Socialist Alternative member and co-convenor of Equal Love WA Amber Maxwell passed away a year ago. Miranda Wood, education vice president at Curtin University Student Guild, gave the following commemoration at an Equal Love rally held on 16 August.
Amber Maxwell was a beacon of hope for our struggle.
Since she got involved in politics as a very young trans teenager, which is no mean feat, she was, in every sense, a tireless fighter for marriage equality and for human rights.
She was a feature at every rally, be it for Aboriginal rights, students, refugees, Palestine or the unions. She was fighting and rallying, quite literally, until the day she left us.
Amber believed the most important thing for the equal marriage campaign was to build it as far and wide as possible, and to involve absolutely as many people as possible. From the public opinion polls that saw support for marriage equality climb over the years to the overwhelming support we have now, to the countless rallies across the country, to the day when the Labor Party in 2011, as a result of the campaign, changed their platform to support equal marriage rights.
Outside that Labor Party conference in Sydney, we attended the biggest ever rally for LGBTI rights in Australia’s history with 10,000 other people – that was us. It’s because we came out on the streets, we raised our banners, we pushed and we shoved and refused to be quiet. Now, more than ever, we need to keep it up.
Amber faced many of the problems that trans people face, that are such a cruel refrain on the LGBTI community – homelessness, depression and suicide that ultimately claimed her. She constantly struggled to find a place to live, to find enough money to buy food, to fight for the basic right to be called a woman.
But fight she did. Even when she had to scrounge the bus money to go to rallies and events, she did it. And many of us here today would remember her stridently chairing rallies, giving fiery speeches and chanting – so terribly out of time!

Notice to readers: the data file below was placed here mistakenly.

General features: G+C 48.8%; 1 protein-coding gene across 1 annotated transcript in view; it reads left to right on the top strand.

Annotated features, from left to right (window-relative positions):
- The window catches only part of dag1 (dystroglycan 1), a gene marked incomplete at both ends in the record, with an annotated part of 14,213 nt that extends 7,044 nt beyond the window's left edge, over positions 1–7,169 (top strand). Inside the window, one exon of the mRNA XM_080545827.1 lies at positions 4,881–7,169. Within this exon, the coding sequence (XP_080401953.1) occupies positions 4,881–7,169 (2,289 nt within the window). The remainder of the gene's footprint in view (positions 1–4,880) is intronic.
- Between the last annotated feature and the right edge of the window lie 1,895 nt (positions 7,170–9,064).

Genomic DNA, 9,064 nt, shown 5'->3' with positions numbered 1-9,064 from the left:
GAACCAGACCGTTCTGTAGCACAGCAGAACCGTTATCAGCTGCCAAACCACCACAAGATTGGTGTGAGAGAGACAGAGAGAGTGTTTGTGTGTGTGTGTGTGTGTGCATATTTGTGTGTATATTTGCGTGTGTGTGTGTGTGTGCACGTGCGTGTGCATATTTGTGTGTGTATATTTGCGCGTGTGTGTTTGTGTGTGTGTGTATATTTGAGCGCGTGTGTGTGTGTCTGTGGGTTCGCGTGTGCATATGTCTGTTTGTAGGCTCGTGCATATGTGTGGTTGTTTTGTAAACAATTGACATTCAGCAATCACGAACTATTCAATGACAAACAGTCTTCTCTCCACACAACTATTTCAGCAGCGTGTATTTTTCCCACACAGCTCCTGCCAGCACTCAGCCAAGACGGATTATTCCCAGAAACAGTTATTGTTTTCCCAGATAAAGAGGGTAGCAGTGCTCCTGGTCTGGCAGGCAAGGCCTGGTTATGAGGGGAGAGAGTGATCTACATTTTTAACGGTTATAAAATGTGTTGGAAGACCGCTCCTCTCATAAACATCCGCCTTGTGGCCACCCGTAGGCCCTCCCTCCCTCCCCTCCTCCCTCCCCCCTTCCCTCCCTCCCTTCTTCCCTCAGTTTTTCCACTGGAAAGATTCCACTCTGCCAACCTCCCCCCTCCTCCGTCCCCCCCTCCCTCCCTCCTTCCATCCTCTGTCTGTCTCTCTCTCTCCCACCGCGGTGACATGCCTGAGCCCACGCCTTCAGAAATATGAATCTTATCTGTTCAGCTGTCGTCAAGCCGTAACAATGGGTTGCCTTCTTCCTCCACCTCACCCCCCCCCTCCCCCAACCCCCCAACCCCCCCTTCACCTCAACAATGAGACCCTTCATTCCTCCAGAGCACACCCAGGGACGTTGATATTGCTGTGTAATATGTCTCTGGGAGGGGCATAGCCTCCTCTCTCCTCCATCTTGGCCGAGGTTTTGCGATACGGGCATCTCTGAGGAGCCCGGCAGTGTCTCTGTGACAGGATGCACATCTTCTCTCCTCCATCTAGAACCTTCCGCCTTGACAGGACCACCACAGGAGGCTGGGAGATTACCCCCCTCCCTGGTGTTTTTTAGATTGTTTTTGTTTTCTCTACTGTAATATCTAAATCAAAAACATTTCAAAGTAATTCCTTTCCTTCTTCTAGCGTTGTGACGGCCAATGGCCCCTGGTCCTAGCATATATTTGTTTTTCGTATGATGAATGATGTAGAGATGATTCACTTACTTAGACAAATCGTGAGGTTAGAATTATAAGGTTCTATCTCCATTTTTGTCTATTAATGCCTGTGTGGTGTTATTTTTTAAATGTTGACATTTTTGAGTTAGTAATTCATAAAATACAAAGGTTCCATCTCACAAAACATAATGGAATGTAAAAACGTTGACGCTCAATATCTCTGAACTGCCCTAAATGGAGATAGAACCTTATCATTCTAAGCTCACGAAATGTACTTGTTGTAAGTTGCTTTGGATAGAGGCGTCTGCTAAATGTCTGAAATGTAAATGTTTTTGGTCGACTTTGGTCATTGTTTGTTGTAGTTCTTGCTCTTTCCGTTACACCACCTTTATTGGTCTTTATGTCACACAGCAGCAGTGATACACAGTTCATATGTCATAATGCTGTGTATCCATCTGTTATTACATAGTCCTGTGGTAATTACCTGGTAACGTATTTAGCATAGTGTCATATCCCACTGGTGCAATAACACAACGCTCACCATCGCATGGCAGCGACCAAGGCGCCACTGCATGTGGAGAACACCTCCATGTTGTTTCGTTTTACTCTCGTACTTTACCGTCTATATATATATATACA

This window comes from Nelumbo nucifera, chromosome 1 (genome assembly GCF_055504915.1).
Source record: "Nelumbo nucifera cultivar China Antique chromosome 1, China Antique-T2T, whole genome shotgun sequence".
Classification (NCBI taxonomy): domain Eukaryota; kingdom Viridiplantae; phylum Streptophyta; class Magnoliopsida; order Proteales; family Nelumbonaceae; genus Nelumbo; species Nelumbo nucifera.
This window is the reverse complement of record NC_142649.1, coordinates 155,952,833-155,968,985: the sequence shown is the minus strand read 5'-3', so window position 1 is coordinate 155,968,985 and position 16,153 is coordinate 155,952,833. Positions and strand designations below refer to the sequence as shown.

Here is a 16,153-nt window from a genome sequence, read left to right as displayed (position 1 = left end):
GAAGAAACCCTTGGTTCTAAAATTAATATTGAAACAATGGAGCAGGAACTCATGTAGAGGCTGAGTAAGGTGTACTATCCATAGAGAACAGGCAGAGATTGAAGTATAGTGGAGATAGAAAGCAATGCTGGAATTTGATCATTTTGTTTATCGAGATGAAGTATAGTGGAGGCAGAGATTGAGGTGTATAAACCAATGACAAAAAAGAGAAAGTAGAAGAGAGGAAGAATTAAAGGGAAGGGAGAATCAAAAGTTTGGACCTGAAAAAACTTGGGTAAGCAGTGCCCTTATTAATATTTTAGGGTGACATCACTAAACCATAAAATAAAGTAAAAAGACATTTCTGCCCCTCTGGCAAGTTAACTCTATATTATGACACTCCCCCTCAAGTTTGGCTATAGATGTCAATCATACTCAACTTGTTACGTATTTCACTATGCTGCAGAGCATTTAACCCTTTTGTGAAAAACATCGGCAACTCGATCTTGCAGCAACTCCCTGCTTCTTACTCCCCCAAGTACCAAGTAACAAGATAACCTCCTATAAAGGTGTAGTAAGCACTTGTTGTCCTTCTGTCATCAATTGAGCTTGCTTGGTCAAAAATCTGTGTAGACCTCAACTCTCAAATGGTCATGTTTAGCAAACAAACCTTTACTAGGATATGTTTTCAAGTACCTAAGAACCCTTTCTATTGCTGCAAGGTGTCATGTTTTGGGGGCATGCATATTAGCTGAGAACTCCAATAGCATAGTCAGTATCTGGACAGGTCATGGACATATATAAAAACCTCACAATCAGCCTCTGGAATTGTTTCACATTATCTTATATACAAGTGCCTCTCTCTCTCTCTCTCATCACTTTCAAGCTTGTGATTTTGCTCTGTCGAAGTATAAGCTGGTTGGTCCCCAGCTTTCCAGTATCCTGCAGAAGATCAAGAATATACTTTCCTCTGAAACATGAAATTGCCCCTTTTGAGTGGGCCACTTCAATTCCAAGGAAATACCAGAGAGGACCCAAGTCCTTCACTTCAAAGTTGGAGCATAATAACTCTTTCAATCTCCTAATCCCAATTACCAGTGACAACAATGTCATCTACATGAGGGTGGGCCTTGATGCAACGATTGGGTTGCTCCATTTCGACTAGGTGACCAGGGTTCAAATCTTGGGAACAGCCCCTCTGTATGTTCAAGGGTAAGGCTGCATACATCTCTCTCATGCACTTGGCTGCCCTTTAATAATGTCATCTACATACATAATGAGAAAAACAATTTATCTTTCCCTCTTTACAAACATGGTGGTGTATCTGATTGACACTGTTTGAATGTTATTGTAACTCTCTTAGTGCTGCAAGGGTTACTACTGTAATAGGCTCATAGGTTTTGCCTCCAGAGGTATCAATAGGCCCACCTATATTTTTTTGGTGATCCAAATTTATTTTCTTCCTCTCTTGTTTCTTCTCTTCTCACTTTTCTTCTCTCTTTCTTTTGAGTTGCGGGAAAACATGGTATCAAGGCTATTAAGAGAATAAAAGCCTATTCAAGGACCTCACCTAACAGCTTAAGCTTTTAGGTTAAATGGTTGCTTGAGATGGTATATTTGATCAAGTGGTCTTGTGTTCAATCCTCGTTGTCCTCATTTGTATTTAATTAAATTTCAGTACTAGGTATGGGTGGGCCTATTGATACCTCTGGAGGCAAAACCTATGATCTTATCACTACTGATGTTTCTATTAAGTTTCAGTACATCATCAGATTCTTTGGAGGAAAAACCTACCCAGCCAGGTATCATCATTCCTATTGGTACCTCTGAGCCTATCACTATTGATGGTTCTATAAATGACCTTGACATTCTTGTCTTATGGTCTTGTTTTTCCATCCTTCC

Amber regarded her oppression as a trans woman not as an injury, but as a weapon. The point of saying this is not to drown in tears because we have lost such a beloved friend, but to take heart from it and follow her example.
On 24 August last year, Amber left us. Our friend, who, like so many of us, faced torment so often, always countered it with a fight. But along the way she found friends and she inspired other young people, and other LGBTI people, to hang on – to tighten their grip, and to take the struggle for equal marriage rights into their own hands. She inspired so many to fight alongside us.
The ban on equal marriage, from both Labor and the Liberals, is not just to stop us from getting married. It normalises bigotry; it legitimises bigotry and lets people like Tony Abbott get away with saying he’s threatened by LGBTI people. What an absolute shame.
This rally marks the 10th anniversary of the ban on equal marriage. It also marks the 10th anniversary of our fight. It’s been a strong fight, and a proud one. But equal marriage rights are not inevitable. We still have a way to go, and there’s much to do.
So rather than mourn her passing, let’s celebrate her presence. Let’s celebrate how far we have come, how much we have achieved and how we’ve linked up our fight with the fights of others. We campaign not just for marriage rights, but at the heart of our struggle is the campaign to stop LGBTI homelessness, to stop the institutionalised queerphobia, to end legislated homophobia and to stand up and say to fuckers like attorney general George Brandis, he will never have the right to be a bigot.
Let’s keep fighting: for marriage equality, for LGBTI rights, for our human rights. And let’s never forget Amber, who if she was with us today, would shout the loudest of us all.